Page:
CE marking comes to bathrooms
Published: 21 June, 2013
Major changes in the labelling of bathroom products marketed throughout Europe will take place on 1 July 2013.
From July the new Construction Products Regulation (CPR) which covers CE marking requires that bathroom manufacturers and importers must ensure that their products, if covered by the mandatory harmonised European Standards, are tested and are CE marked. The CPR also requires manufacturers and importers to ensure their products bear a type, batch or serial number, and to retain technical documentation for a period of 10 years after the product has been sold.
The changes are mandatory and non-compliance can ultimately lead to imprisonment for up to 3 months and/or a fine of up to £5,000 per incident.
"It's a serious issue," said Chris Taylor-Hamlin, technical director of the Bathroom Manufacturers Association (BMA). "Fortunately, members of the BMA have been fully informed through our technical committees for over twelve months about the requirements of the new Regulations, and have been able to plan changes to their inventory - it's one of the many advantages of membership. But we have heard horror stories of suppliers who have been blissfully ignorant of the changes and are now having to spend thousands having their products tested and relabelled. It's hit their bottom line."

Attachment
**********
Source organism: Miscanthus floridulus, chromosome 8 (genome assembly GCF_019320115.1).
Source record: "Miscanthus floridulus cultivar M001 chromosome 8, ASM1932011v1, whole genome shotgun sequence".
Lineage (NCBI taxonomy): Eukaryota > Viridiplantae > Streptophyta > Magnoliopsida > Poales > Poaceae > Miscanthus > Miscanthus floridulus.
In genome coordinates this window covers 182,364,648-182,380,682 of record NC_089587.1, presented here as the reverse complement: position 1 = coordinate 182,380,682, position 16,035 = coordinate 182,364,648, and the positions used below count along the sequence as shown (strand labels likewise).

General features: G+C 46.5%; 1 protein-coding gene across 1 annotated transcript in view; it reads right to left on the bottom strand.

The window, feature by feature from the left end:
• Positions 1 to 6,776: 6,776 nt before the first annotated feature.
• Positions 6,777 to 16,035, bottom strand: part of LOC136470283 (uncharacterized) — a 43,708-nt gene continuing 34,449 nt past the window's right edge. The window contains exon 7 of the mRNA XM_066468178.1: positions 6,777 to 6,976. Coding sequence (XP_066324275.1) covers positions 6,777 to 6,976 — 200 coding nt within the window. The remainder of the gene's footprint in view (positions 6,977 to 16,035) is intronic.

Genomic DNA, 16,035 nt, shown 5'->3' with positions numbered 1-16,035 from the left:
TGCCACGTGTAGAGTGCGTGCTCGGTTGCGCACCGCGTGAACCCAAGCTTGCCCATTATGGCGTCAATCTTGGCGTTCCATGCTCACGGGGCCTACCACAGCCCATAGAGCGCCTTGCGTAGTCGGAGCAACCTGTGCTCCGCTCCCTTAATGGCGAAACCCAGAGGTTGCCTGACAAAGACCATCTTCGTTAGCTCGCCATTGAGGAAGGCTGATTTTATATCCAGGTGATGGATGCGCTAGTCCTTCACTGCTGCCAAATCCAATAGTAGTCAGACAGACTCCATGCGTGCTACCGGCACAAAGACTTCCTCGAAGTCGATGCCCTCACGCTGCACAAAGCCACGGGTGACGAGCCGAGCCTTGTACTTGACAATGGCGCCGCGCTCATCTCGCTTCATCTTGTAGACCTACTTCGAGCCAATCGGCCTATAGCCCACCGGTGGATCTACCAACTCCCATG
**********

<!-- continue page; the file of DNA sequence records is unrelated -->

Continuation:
From now on, there is the new requirement for all bathroom products covered by Harmonised European Standards to have the familiar CE mark fixed to the product or its packaging.
CE marking is a key indicator of a product's compliance with European legislation and enables its free movement within the European market. It is not a quality mark but it does indicate the product's fitness for purpose.
By fixing the CE mark to a product, a manufacturer or importer openly declares its conformity with the legal requirements and ensures its validity to be sold throughout the EEA - the 27 member states of the EU and the European Free Trade Association countries of Iceland, Norway, Liechtenstein and Turkey.
Ensuring compliance with the new regulations is the responsibility of each EU Member State. Here in the UK, responsibility is split into regions. For England, Wales and Scotland, surveillance will be conducted by Trading Standards and for Northern Ireland, it will be conducted by the Environmental Health Authority. The Secretary of State is the ultimate enforcement authority.
"CE marking is a necessary burden," concluded Taylor-Hamlin. "It outlaws non-compliant products, and highlights those suppliers who have no infrastructure for recording, keeping and batch marking. These new regs mark a major step change in our industry."